PX-Enterprise: The first containerized storage system to support CSI on Kubernetes

CSI container storage interface logo

Portworx PX-Enterprise 1.4 now comes with Technical Preview support for CSI; the new standard storage interface for containerized applications. Portworx is proud to be the first fully containerized storage system to support the CSI standard. In this blog we will show you how to deploy an application consuming storage from Portworx PX-Enterprise 1.4 integrated with Kubernetes v1.10 via CSI.

Container Storage Interface, or CSI, is the new model for integrating storage system drivers with container orchestration systems like Kubernetes, Docker, or Mesosphere. This new interface is a major benefit to the container ecosystem as it standardizes the model of integrating storage systems with container orchestration systems. Specifically for Kubernetes, it frees the storage system driver from being tied to the Kubernetes release schedule due to it being incorporated in the same code base. With CSI, storage system drivers can now be installed asynchronously to container orchestration releases, providing faster bug fixes and features.

The CSI interface specification, now at v0.2, is maintained by community members from both container orchestration systems and storage vendors. CSI requires that both container orchestration systems, like Kubernetes, and storage drivers, like Portworx, have implementations supporting the specification. We are proud to be part of both the CSI community and the Kubernetes-CSI implementation team, bringing CSI v0.2 support to Kubernetes v1.10 as Beta. Portworx is fully committed to CSI and as soon as CSI is GA in Kubernetes, we will GA our own CSI driver.

Setting PX-Enterprise with CSI

Portworx provides support for deploying PX-Enterprise with support for CSI. It is as easy as enabling the choice on the installer page (see picture below):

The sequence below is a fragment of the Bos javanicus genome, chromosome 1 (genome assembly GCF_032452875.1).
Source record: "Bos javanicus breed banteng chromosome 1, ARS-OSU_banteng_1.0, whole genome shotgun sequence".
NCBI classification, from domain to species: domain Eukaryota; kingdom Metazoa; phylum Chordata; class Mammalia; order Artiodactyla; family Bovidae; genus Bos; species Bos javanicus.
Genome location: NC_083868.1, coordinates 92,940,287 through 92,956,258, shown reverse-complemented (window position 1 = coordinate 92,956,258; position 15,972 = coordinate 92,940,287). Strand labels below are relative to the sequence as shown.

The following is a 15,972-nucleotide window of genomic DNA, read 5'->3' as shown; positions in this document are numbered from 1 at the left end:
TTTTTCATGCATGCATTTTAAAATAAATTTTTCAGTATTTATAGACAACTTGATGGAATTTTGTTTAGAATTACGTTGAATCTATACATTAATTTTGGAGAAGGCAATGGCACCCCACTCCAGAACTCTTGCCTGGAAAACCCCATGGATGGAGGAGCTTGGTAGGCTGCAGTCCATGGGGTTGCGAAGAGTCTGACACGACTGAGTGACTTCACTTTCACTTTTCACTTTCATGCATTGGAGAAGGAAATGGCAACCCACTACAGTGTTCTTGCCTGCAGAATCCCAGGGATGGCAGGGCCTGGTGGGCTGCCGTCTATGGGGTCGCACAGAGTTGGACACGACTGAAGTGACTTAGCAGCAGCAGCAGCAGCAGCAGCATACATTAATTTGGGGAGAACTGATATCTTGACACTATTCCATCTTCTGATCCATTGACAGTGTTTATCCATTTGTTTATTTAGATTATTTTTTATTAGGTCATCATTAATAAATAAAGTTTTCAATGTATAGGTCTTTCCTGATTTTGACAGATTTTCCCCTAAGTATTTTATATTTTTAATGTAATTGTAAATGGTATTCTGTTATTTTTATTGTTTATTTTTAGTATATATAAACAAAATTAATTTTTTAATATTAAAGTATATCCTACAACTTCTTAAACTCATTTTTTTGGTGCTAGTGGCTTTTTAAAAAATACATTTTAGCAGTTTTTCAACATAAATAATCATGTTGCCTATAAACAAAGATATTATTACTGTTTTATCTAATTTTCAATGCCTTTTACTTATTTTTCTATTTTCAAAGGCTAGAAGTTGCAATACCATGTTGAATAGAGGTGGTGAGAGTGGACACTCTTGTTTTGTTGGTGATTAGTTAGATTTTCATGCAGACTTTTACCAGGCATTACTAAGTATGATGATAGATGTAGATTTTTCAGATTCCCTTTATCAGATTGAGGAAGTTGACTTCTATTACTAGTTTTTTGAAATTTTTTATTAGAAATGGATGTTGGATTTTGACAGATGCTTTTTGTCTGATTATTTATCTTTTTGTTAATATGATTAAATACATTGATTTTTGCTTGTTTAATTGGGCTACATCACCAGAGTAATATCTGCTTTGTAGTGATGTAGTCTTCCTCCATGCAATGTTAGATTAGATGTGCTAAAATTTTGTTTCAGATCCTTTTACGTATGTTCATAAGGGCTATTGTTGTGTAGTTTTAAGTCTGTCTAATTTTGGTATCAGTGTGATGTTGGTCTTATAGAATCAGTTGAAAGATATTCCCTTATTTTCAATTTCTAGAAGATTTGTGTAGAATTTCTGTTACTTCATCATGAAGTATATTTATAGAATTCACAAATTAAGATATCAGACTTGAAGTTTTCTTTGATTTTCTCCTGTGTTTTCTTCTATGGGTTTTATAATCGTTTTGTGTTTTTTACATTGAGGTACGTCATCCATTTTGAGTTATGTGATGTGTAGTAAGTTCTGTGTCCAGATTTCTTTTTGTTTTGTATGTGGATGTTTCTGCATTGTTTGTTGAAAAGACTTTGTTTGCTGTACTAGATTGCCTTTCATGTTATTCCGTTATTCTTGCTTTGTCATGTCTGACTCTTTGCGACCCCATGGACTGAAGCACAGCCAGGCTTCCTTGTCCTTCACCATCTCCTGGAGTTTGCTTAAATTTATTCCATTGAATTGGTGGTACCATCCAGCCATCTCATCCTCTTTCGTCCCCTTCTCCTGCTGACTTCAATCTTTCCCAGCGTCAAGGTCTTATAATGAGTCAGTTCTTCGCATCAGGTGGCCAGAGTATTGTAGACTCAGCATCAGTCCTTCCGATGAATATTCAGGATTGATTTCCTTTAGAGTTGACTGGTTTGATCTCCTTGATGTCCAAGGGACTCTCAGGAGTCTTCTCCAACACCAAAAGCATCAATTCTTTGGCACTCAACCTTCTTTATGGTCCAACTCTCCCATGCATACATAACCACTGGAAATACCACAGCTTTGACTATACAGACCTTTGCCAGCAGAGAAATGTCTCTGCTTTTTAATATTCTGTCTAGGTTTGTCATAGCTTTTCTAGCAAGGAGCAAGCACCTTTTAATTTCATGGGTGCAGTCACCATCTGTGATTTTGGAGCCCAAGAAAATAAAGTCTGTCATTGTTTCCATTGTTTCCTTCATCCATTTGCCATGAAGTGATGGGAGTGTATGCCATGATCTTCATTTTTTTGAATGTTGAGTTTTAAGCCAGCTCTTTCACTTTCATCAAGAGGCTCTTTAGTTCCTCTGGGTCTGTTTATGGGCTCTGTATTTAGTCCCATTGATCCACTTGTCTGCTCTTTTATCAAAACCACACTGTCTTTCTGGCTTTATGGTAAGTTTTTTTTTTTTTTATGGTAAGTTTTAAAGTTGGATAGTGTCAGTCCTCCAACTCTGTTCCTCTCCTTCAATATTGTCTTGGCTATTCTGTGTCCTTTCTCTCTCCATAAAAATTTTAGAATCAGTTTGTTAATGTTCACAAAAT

Once you execute the command to deploy Portworx, you will need to wait until all the Portworx containers are ready. Here is an example output:

portworx-gvtf2 2/2 Running 3 2d
portworx-k8rvf 2/2 Running 2 2d
portworx-mz5d9 2/2 Running 2 2d
px-csi-ext-0   2/2 Running 2 2d

If you are already familiar with Portworx you will notice that there are now two containers as part of the Pod. The Pod now contains the CSI-based Portworx container and the new CSI driver registrar. The driver registrar is responsible for registration of the CSI driver with the Kubernetes node. You may also notice the StatefulSet Pod called px-csi-ext-0 which houses both the external-provisioner and external-attacher CSI containers. The external-provisioner provides support for volume dynamic provisioning and the external-attacher manages attachment of the volume to the node. These three new CSI containers are provided by the Kubernetes-CSI community to help CSI drivers integrate with Kubernetes.

Once ready, you can run pxctl to get the status of the cluster as follows:

$ kubectl -n kube-system exec {portworx pod name} -c portworx -- /opt/pwx/bin/pxctl status

Where {portworx pod name} is the name of one of the Portworx Pods.

Lastly, to enable dynamic provisioning of volumes, you will need to create and submit at least one StorageClass as shown in the example below:

kind: StorageClass
apiVersion: storage.k8s.io/v1
  name: portworx
provisioner: com.openstorage.pxd
  repl: "3"

Deploying an application on Kubernetes with CSI

Requesting storage from Portworx deployed as a CSI driver is done exactly as before. As a user, you would create an application PersistentVolumeClaim, or PVC, describing the storage needed. Kubernetes would then notice the StorageClass referenced by the PVC and call the CSI Portworx driver to provision the storage for your application.

In the example below, a CockroachDB StatefulSet application has defined that storage should come from the Portworx StorageClass as shown below:

  - metadata:
    name: datadir
      volume.beta.kubernetes.io/storage-class: portworx
      - "ReadWriteOnce"
        storage: 10Gi

Kubernetes would then dynamically provision storage from Portworx using CSI. If the StatefulSet is scaled to three running Pods, then the final result would look as follows:

cockroachdb-0 1/1 Running 0 2d
cockroachdb-1 1/1 Running 0 2d
cockroachdb-2 1/1 Running 0 2d

What’s next?

We are currently hard at work bringing new features in CSI 0.3 like SnapShots, working with the Kuberntes-CSI community to stabilize Kubernetes-CSI containers, and bringing best-in-class Portworx technology to CSI enabled container orchestration systems.

Written by Luis Pabón

Luis Pabon Portworx